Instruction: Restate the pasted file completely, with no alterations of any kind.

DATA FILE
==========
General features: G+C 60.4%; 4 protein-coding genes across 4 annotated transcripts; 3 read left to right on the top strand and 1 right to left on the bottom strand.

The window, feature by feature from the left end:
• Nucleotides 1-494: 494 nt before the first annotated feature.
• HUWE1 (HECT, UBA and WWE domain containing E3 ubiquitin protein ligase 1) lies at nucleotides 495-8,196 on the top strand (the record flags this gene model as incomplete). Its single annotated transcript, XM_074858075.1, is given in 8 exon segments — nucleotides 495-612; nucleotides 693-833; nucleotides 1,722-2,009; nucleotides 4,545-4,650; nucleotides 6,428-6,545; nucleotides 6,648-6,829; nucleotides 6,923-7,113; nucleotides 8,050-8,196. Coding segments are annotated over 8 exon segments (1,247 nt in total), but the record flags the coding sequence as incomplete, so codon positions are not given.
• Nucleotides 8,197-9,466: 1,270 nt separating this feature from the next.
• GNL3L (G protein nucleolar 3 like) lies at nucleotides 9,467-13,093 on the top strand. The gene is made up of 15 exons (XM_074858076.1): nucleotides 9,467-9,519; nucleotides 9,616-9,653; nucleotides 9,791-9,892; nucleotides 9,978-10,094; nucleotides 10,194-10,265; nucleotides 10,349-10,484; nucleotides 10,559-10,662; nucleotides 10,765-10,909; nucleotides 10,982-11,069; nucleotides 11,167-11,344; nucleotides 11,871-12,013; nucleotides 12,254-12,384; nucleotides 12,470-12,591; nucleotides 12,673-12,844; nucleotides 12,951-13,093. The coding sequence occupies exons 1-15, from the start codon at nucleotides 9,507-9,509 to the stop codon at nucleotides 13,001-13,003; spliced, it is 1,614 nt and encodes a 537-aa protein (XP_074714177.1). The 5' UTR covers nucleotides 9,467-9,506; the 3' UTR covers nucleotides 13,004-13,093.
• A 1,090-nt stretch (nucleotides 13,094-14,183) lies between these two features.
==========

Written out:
General features: G+C 60.4%; 4 protein-coding genes across 4 annotated transcripts; 3 read left to right on the top strand and 1 right to left on the bottom strand.

The window, feature by feature from the left end:
• Nucleotides 1-494: 494 nt before the first annotated feature.
• HUWE1 (HECT, UBA and WWE domain containing E3 ubiquitin protein ligase 1) lies at nucleotides 495-8,196 on the top strand (the record flags this gene model as incomplete). Its single annotated transcript, XM_074858075.1, is given in 8 exon segments — nucleotides 495-612; nucleotides 693-833; nucleotides 1,722-2,009; nucleotides 4,545-4,650; nucleotides 6,428-6,545; nucleotides 6,648-6,829; nucleotides 6,923-7,113; nucleotides 8,050-8,196. Coding segments are annotated over 8 exon segments (1,247 nt in total), but the record flags the coding sequence as incomplete, so codon positions are not given.
• Nucleotides 8,197-9,466: 1,270 nt separating this feature from the next.
• GNL3L (G protein nucleolar 3 like) lies at nucleotides 9,467-13,093 on the top strand. The gene is made up of 15 exons (XM_074858076.1): nucleotides 9,467-9,519; nucleotides 9,616-9,653; nucleotides 9,791-9,892; nucleotides 9,978-10,094; nucleotides 10,194-10,265; nucleotides 10,349-10,484; nucleotides 10,559-10,662; nucleotides 10,765-10,909; nucleotides 10,982-11,069; nucleotides 11,167-11,344; nucleotides 11,871-12,013; nucleotides 12,254-12,384; nucleotides 12,470-12,591; nucleotides 12,673-12,844; nucleotides 12,951-13,093. The coding sequence occupies exons 1-15, from the start codon at nucleotides 9,507-9,509 to the stop codon at nucleotides 13,001-13,003; spliced, it is 1,614 nt and encodes a 537-aa protein (XP_074714177.1). The 5' UTR covers nucleotides 9,467-9,506; the 3' UTR covers nucleotides 13,004-13,093.
• A 1,090-nt stretch (nucleotides 13,094-14,183) lies between these two features.